Tuesday, June 28, 2011

TpT Followers - What are They and Why do I Want Them?

Followers are a good thing for four main reasons.

First, when someone has decided to follow you, they will receive a notification email every time you post a new product. At this time, this is probably the biggest advantage to having a lot of followers.

Second, when the TpT site redesign is implemented (which should happen very, very soon), people who have followed you will see updates from you at the top of their screens when they log in. These will include recently posted products, sales you may be having, and if you have sent them a TpT email.

Third, once a month you can send a note to your followers that they will receive in their TpT email boxes. While this is a good thing, I am not sure how many buyers actually bother to read these notes since they do not go to their regular email accounts. However, the fact that a notification about these emails will soon show up on their TpT homepages may help. You can use the TpT email to link products you want to highlight, advertise a sale, contest, or special deal, and  talk about what you are developing. At this point, this is the only way to communicate with your buyers.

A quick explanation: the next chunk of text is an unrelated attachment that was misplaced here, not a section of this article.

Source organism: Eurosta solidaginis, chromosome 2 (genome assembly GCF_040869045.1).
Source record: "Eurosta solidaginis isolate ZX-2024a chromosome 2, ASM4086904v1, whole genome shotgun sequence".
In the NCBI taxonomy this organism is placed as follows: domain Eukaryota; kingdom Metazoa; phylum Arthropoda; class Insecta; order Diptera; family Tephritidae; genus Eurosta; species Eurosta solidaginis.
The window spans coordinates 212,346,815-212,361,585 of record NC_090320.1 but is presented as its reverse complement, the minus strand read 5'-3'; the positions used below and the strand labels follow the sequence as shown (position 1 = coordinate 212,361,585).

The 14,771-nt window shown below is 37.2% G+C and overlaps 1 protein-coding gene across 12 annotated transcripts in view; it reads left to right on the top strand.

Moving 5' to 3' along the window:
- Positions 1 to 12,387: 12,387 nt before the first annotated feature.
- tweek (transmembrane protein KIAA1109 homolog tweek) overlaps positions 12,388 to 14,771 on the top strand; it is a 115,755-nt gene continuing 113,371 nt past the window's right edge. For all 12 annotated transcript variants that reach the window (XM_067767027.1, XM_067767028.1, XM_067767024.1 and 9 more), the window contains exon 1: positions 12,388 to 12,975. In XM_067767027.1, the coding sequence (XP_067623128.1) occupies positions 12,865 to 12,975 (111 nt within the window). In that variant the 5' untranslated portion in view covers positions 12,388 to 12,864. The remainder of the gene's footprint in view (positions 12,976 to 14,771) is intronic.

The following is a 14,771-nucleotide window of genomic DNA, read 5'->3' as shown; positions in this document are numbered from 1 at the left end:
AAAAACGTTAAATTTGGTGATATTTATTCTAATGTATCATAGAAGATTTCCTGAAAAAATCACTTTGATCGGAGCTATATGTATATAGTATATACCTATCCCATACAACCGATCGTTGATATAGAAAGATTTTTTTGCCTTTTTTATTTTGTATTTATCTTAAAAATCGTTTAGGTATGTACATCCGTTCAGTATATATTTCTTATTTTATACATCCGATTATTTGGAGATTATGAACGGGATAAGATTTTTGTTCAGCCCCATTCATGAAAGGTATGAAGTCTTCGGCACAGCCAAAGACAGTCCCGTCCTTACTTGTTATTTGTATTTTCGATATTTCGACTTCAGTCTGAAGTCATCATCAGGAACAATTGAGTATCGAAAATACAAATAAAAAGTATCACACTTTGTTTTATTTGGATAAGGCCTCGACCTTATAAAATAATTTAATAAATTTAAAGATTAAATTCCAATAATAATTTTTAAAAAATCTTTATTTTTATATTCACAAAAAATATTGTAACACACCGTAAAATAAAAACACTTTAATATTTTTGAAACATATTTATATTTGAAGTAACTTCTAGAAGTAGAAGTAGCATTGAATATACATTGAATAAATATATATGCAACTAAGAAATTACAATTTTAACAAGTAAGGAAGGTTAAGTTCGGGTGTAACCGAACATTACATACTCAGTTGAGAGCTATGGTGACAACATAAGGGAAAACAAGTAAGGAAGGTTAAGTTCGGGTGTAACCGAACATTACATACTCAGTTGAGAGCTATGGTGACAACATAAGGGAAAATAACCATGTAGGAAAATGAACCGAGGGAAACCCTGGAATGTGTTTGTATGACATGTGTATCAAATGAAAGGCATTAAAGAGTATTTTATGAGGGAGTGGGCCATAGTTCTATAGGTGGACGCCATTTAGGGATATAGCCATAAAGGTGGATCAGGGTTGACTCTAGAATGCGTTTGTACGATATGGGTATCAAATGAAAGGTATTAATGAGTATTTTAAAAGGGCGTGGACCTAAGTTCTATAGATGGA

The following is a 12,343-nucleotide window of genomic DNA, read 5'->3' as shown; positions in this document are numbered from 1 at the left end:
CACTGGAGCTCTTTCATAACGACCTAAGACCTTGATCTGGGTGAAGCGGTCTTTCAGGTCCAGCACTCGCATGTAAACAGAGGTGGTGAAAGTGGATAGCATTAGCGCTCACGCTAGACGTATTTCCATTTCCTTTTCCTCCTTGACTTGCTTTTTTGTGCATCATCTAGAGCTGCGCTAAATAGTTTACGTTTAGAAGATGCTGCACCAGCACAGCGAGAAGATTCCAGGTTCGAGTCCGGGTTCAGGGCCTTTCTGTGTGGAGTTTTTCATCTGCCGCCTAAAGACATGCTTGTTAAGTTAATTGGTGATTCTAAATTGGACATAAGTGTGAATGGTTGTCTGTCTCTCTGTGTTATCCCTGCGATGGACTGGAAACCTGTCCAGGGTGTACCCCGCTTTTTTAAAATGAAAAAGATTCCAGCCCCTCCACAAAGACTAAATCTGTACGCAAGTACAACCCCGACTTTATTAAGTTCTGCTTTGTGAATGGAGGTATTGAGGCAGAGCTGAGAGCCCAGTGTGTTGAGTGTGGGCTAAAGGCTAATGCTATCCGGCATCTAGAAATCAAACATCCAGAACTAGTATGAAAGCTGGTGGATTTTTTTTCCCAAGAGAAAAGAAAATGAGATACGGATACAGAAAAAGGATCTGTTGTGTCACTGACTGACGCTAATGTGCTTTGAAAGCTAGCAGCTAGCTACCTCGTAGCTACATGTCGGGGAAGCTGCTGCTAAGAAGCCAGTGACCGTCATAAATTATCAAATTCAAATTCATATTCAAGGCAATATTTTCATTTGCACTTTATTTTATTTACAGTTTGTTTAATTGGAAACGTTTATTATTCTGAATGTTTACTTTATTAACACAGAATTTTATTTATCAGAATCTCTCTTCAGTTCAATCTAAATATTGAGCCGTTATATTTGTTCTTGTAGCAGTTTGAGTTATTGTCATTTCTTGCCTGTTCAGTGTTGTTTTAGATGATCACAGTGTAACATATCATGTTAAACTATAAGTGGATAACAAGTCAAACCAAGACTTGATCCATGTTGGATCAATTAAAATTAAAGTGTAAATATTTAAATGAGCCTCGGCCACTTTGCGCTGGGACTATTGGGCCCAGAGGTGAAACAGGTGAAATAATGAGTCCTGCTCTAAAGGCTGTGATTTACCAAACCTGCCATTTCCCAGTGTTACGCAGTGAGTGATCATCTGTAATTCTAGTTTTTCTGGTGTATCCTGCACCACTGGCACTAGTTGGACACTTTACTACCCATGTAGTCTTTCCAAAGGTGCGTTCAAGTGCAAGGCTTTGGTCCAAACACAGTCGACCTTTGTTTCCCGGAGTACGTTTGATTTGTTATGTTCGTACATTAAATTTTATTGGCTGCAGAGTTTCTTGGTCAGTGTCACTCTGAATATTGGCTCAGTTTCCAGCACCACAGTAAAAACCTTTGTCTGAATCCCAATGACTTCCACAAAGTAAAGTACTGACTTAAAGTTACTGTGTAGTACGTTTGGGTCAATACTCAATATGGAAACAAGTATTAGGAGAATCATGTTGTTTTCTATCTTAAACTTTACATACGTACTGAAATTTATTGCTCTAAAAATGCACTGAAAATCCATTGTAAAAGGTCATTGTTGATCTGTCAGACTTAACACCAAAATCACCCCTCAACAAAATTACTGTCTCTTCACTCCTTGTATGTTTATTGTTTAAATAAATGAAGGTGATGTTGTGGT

Fourth, it looks good to have a lot of followers. A large number of followers shouts, "This is a great seller who lots of other people like!" Who doesn't want that?

Buyers can follow you by clicking on the green follow me box on the left side of your TpT store. So, how can you get more followers? Here are some ideas:

  • Use your "personal quote" field on the store editing page to ask people to follow you.
  • Ask people to follow you in your product descriptions
  • Ask people to follow you in your product ads
  • Ask people to follow you on your facebook or blog
  • Create a contest (using Facebook) that requires people to follow you in order to enter.
  • Participate in someone else's contest that requires people to follow you in order to enter (seller's sometimes announce these in the seller forums.)
  • And most importantly, create really stunning products and people will follow you without even having to be asked!

Wednesday, June 22, 2011

Ten TpT Milestones to Shoot for

Milestones are important. They help us to see how far we have come and give us a feeling of accomplishment. So celebrate yours!